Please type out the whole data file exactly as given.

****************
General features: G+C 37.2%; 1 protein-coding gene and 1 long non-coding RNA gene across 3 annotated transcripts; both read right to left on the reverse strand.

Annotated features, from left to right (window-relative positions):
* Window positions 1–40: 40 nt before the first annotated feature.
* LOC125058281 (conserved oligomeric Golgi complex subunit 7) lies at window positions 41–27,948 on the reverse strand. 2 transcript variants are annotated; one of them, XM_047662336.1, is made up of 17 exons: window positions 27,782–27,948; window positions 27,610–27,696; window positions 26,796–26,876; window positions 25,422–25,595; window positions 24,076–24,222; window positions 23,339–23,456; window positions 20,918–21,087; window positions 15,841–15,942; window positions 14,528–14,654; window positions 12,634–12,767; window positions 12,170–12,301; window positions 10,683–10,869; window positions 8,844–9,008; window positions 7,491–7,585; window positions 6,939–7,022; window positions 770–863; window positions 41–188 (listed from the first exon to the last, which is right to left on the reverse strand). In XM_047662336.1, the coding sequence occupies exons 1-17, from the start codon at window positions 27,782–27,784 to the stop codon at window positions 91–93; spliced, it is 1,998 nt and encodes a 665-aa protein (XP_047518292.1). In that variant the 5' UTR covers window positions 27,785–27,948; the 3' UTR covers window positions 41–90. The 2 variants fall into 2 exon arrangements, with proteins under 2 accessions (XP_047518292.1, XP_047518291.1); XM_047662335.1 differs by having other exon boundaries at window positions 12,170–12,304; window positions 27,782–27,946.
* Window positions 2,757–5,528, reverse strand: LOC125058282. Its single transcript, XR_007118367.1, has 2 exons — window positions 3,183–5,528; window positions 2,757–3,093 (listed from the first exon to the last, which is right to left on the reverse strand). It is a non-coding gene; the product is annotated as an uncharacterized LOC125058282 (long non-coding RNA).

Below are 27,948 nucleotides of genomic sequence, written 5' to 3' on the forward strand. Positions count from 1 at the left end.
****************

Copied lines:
General features: G+C 37.2%; 1 protein-coding gene and 1 long non-coding RNA gene across 3 annotated transcripts; both read right to left on the reverse strand.

Annotated features, from left to right (window-relative positions):
* Window positions 1–40: 40 nt before the first annotated feature.
* LOC125058281 (conserved oligomeric Golgi complex subunit 7) lies at window positions 41–27,948 on the reverse strand. 2 transcript variants are annotated; one of them, XM_047662336.1, is made up of 17 exons: window positions 27,782–27,948; window positions 27,610–27,696; window positions 26,796–26,876; window positions 25,422–25,595; window positions 24,076–24,222; window positions 23,339–23,456; window positions 20,918–21,087; window positions 15,841–15,942; window positions 14,528–14,654; window positions 12,634–12,767; window positions 12,170–12,301; window positions 10,683–10,869; window positions 8,844–9,008; window positions 7,491–7,585; window positions 6,939–7,022; window positions 770–863; window positions 41–188 (listed from the first exon to the last, which is right to left on the reverse strand). In XM_047662336.1, the coding sequence occupies exons 1-17, from the start codon at window positions 27,782–27,784 to the stop codon at window positions 91–93; spliced, it is 1,998 nt and encodes a 665-aa protein (XP_047518292.1). In that variant the 5' UTR covers window positions 27,785–27,948; the 3' UTR covers window positions 41–90. The 2 variants fall into 2 exon arrangements, with proteins under 2 accessions (XP_047518292.1, XP_047518291.1); XM_047662335.1 differs by having other exon boundaries at window positions 12,170–12,304; window positions 27,782–27,946.
* Window positions 2,757–5,528, reverse strand: LOC125058282. Its single transcript, XR_007118367.1, has 2 exons — window positions 3,183–5,528; window positions 2,757–3,093 (listed from the first exon to the last, which is right to left on the reverse strand). It is a non-coding gene; the product is annotated as an uncharacterized LOC125058282 (long non-coding RNA).

Below are 27,948 nucleotides of genomic sequence, written 5' to 3' on the forward strand. Positions count from 1 at the left end.